Magazine article U.S. Catholic

Stop Talking 'Bout My Generation: Young Catholics May Not Win at Catholic Jeopardy, but They've Gotten the Gist of Jesus' Message

Magazine article U.S. Catholic

Stop Talking 'Bout My Generation: Young Catholics May Not Win at Catholic Jeopardy, but They've Gotten the Gist of Jesus' Message

Article excerpt

I'VE GOT A MESSAGE FOR ALL THOSE CCD TEACHERS FROM the 1960s and '70s, those men and women who taught religious education before it was called religious education. You know who you are: You fed us all that "God is love" stuff and had us make banners with smiley faces instead of memorizing the Baltimore Catechism. There's something I've been wanting to tell you for a long time: Thank you.

I think you did a decent--in many cases exemplary--job of teaching my generation about the faith. I know this is an unpopular view, one that goes against the commonly accepted wisdom that young people in their 20s and 30s arc the most poorly catechized Catholics in recent history, or perhaps ever. Noted Catholic historian Scott Appleby of the University of Notre Dame has gone so far as to say that "no previous generation of American Catholics inherited so little of the content and sensibility of the faith from their parents as have today's Catholic youth."

Ouch. No previous generation? Does that include the illiterate immigrants of the 1800s?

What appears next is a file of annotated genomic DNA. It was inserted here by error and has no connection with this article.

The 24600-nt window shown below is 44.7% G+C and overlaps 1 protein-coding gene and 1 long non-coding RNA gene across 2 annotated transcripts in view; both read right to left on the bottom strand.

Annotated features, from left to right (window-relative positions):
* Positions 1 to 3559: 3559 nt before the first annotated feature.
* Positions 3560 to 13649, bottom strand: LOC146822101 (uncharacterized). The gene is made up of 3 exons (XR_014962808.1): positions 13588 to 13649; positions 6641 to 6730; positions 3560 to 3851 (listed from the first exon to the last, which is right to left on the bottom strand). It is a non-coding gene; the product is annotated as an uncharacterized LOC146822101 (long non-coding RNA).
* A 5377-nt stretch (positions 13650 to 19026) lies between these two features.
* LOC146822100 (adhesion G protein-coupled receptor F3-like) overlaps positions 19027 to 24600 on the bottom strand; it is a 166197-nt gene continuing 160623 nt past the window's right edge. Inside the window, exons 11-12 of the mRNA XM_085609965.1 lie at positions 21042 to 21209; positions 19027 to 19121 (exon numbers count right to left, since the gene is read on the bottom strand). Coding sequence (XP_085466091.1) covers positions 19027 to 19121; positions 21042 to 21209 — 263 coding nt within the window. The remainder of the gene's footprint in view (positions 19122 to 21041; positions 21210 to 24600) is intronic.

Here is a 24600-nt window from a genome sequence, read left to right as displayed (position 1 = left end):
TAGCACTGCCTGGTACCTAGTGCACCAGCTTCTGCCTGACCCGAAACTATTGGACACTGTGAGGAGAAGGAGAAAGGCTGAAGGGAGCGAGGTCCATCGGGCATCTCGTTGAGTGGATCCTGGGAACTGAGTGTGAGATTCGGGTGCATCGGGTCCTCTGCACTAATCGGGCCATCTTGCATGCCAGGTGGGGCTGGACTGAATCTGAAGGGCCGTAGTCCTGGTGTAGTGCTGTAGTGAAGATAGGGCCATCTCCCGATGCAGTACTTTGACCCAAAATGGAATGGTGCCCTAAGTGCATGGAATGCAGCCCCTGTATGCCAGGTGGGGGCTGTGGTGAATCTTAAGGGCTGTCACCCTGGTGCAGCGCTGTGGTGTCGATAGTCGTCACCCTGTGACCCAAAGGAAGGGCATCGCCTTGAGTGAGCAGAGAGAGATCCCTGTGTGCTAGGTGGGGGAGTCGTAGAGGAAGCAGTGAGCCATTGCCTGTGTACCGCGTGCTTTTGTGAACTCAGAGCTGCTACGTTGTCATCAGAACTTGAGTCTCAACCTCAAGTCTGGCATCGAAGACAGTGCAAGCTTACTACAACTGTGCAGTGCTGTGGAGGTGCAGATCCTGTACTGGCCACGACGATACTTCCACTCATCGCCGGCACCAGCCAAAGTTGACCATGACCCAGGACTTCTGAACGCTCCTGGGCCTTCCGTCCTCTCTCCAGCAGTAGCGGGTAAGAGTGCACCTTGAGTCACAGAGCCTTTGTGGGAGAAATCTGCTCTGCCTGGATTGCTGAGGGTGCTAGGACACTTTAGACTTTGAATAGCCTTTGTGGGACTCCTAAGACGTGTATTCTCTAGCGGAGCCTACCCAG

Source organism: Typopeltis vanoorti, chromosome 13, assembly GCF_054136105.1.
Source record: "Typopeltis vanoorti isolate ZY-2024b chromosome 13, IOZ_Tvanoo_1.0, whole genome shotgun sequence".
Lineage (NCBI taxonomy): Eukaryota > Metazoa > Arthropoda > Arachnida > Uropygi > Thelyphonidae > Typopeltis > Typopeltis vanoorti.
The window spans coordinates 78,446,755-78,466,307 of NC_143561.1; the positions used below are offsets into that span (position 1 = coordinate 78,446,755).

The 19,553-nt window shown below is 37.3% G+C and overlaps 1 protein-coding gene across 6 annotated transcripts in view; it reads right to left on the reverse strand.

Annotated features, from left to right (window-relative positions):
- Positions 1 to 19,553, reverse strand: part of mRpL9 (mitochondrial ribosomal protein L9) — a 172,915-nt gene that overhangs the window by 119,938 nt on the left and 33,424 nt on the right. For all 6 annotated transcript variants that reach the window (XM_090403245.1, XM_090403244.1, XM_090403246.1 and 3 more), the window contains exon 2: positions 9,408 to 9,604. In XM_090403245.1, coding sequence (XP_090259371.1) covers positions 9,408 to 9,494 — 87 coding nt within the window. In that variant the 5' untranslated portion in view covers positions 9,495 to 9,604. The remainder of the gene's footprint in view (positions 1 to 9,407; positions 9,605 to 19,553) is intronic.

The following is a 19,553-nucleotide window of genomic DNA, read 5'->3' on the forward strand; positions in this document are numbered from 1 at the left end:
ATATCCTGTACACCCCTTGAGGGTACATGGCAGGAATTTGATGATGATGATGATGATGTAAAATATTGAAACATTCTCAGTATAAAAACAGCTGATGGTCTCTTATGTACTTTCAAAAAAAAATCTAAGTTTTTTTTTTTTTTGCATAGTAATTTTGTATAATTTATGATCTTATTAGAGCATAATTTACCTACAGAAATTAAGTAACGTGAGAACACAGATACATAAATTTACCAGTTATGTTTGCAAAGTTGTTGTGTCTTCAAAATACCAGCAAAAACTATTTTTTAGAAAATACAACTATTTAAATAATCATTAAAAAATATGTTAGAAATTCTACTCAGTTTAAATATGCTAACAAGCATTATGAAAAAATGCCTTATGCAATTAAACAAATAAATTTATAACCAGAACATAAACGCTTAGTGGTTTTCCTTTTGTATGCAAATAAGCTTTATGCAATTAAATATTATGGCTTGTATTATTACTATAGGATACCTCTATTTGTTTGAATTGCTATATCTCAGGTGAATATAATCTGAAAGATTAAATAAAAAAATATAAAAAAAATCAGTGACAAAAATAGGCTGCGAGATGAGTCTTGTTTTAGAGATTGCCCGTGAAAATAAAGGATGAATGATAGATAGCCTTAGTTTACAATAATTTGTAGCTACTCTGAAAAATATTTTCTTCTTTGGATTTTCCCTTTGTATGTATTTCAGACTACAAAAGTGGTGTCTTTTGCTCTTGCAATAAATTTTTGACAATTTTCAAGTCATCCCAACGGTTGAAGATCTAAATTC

It is true that many young Catholics are rather ignorant about a lot of the details of institutional Catholicism. Everyone's got a story about some young whipper-snapper who didn't know something basic--like that Mother Teresa wasn't Jesus' mother, as one college student answered on a quiz given by my brother-in-law. I've had friends ask me, "What's Pentecost again?" and Lord knows even I sometimes get Popes Pius XI and Pius XII mixed up.

But give us a break. I once heard a speaker rail against Gen X Catholics for knowing next-to-nothing about the Second Vatican Council. I protested: "C'mon. They weren't even born yet! How much does the average Baby Boomer know about Vatican I? Or the Council of Trent?" The speaker insisted that wasn't the same.

The truth is that not a few older Catholics could stand to brush up on their religious knowledge, too. We once interviewed a seventy-something biblical scholar who admitted his sister had finally asked him, "What's this Exodus thing you keep talking about?" It could be argued that Catholics of all ages are not exactly overeducated about their faith not to mention other things. Quick: Name the five rights guaranteed by the First Amendment. …

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